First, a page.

In the liturgical calendar, the feast of Our Lady of Fatima is assigned to May 13.
However, there is a tradition to celebrate this feast also on October 13
FR WALTER DE SA
Several invocations/titles are attributed to Mother Mary as well as several feasts in her honour are celebrated by the Church during the liturgical year. St Bernard rightly said: “Of Mary there can never be enough.” This fact brings to light her mediating role in the history of salvation, so also her powerful intercession on behalf of humanity, especially
during critical times.
Among her many titles, she is invoked as Our Lady of Fatima. This name derives from the place where she appeared, namely, Fatima, then a rural village, now a town in Portugal. In the liturgical calendar the feast of Our Lady of Fatima is assigned to May 13, when Mary first appeared in 1917 to the three little shepherd children – Lucia, Jacinta and Francisco (the last two, sister and brother, already canonised). The sixth and the final apparition took place on October 13. There is thus a tradition to celebrate this feast of Our Lady of Fatima also on October 13.
Besides, on the seventh of this month, another feast of Our Lady of the Rosary is also celebrated by the Church. This feast was instituted by Pope St Pius V to mark the victory of the naval battle at Lepanto in 1571, which was attributed to the invocation of the prayer of the rosary by the Christians. Thus, she is invoked as Our Lady of the Rosary, and the month of October is also called the Month of Rosary. This is why the rosary is prayed with great devotion by the families at home. For quite some time, a new trend has now evolved to pray the rosary in groups at an open place, preferably near the cross/chapel in the evenings. Also, people gather together somudai/zonewise and recite the rosary interspersed with Marian hymns and even the litany being sung.
This time, due to the prevailing pandemic, such a mode of praying the rosary is out of question. However, a few leaders of somudai/zones have come forward to conduct the rosary online. The aim behind it is to promote and strengthen community bonding and fellowship which is the need of the hour in these hard times.
Mother Mary is an outstanding example of a Christian life. Her unwavering faith in God led her to say “Yes” to God’s Will as she responded positively to Angel Gabriel when she said: “Let it be done to me as You say” (Lk 1:38).
Furthermore, at a later stage, her son Jesus singled out His mother as a model to a group of His followers when He said: “My mother and my brothers are those who hear the Word of God and act upon it” (Lk 8:21).
Mary did not cling to her status of mother of God’s son. On the contrary, she humbled herself and visited her cousin Elizabeth who, at her old age, had conceived a son and required attention of all sorts. Mary spent almost three months with her, rendering household chores. On welcoming Mary in her house, Elizabeth, filled with the Holy Spirit, joyfully cried out: “Blessed are you among women and blessed is the fruit of your womb” (Lk 1:42). How magnanimous was Mary with a noble heart! She is indeed a woman for others.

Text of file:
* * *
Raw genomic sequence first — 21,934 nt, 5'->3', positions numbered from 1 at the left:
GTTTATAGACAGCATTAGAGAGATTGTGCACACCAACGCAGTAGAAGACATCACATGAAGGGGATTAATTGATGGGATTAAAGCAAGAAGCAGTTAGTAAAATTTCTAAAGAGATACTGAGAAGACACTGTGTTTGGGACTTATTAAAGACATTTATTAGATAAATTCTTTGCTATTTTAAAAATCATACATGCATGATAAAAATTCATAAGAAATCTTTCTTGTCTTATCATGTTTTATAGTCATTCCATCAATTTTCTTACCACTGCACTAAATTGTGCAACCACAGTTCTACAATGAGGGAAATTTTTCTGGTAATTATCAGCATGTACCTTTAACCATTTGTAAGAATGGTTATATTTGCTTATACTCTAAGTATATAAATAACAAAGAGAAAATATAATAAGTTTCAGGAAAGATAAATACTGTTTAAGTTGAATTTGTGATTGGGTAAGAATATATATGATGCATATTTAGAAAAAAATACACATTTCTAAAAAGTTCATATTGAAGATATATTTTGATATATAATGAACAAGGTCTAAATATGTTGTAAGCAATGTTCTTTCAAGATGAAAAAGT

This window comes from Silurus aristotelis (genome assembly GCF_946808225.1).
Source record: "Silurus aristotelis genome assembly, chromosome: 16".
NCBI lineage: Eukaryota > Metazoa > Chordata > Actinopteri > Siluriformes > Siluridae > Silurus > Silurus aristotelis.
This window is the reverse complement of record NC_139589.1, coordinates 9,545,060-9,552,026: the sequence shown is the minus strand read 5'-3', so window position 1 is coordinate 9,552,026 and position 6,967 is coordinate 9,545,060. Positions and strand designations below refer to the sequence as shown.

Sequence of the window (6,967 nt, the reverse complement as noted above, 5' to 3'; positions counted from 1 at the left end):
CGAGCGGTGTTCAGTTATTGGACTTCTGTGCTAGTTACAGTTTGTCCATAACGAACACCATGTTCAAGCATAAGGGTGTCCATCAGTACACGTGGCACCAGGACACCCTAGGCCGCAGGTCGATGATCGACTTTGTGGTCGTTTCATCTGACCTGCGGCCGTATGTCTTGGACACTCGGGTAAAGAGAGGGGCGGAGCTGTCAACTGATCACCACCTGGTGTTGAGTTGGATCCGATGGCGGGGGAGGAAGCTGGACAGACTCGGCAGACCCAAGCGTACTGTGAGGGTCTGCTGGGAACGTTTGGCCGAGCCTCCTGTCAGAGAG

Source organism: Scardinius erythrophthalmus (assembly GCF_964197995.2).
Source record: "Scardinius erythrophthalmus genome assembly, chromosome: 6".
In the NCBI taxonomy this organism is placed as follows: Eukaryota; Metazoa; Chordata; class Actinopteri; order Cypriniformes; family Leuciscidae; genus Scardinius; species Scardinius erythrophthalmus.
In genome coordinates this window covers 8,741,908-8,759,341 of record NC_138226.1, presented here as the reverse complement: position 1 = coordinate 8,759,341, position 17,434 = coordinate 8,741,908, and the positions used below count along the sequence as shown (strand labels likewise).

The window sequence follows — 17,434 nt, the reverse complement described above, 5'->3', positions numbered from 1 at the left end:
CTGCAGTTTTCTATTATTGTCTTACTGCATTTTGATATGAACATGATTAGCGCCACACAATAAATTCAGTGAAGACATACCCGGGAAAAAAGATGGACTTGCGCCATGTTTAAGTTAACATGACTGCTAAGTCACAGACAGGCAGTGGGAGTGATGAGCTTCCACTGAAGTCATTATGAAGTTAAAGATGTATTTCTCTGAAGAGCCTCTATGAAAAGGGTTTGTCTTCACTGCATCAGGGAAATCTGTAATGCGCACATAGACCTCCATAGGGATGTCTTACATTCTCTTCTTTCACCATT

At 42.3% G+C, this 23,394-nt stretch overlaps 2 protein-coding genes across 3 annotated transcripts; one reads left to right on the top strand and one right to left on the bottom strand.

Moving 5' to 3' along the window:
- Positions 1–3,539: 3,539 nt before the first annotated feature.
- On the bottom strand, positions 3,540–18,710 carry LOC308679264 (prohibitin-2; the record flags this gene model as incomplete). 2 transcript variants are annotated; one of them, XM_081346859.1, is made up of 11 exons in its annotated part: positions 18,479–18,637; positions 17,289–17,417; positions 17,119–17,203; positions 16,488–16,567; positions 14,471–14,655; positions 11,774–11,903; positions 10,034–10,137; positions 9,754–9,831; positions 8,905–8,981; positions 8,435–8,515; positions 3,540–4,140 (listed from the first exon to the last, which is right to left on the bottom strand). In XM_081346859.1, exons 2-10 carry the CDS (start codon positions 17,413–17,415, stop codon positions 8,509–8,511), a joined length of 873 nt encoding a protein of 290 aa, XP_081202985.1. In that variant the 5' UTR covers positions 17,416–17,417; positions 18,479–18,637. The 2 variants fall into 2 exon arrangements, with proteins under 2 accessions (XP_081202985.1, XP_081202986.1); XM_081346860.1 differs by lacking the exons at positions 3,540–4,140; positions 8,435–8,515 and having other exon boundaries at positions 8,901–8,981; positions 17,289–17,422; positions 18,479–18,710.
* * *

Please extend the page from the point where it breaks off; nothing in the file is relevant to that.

John the evangelist reports the wedding reception at Cana where Mary and her son Jesus were special invitees. In the course of the celebration, the wine ran short. The couple and their families were caught up in an embarrassing situation. Mary was a keen observant. She stepped in without being asked and saved them from humiliation and shame as Jesus, at the request of His mother changed water into wine that was then served to the guests who were well satisfied so much so the master of ceremonies praised the groom saying: “What you have done is keep the choice wine until now” (Jn 2:10).
Obviously, this time due to COVID-19, in Panaji, the celebration of the Feast of Our Lady of Fatima on October 13 will take place but in a subdued manner, without physical presence and participation of the faithful in the religious services. Such a situation will in no way deter us in honouring Mother Mary in a befitting manner from our own homes where the families can take part in the solemn Eucharist which will be live-streamed and celebrated by the Archbishop, Filipe Neri Ferrão in the Chapel in the evening of October 13.
The traditional penitential procession of the faithful with lit lanterns in their hands, praying the rosary and singing the Marian hymns, down the Fr Agnelo Road, with the statue of Our Lady of Fatima mounted on a four-wheeler, illuminated and decked with white lilies, wending its way up to the steps of the Panaji Church, will not be held this year and sadly will be missed by a many.
As the entire humanity is shaken up, Catholics around the world are humbly making fervent recourse to Mary, beseeching her intercession with a filial trust as we pray in Memorare that “never was it known that anyone who fled to thy protection, implored thy help, or sought thy intercession was left unaided.”
Mary, Mother of mercy and of hope is accompanying us, as always, in our battle against COVID-19. Her maternal assistance never fails. It is imperative to pay heed to what she told us: “Do whatever He tells you” (Jn 2:5), and her message to the three little children: “Repent…”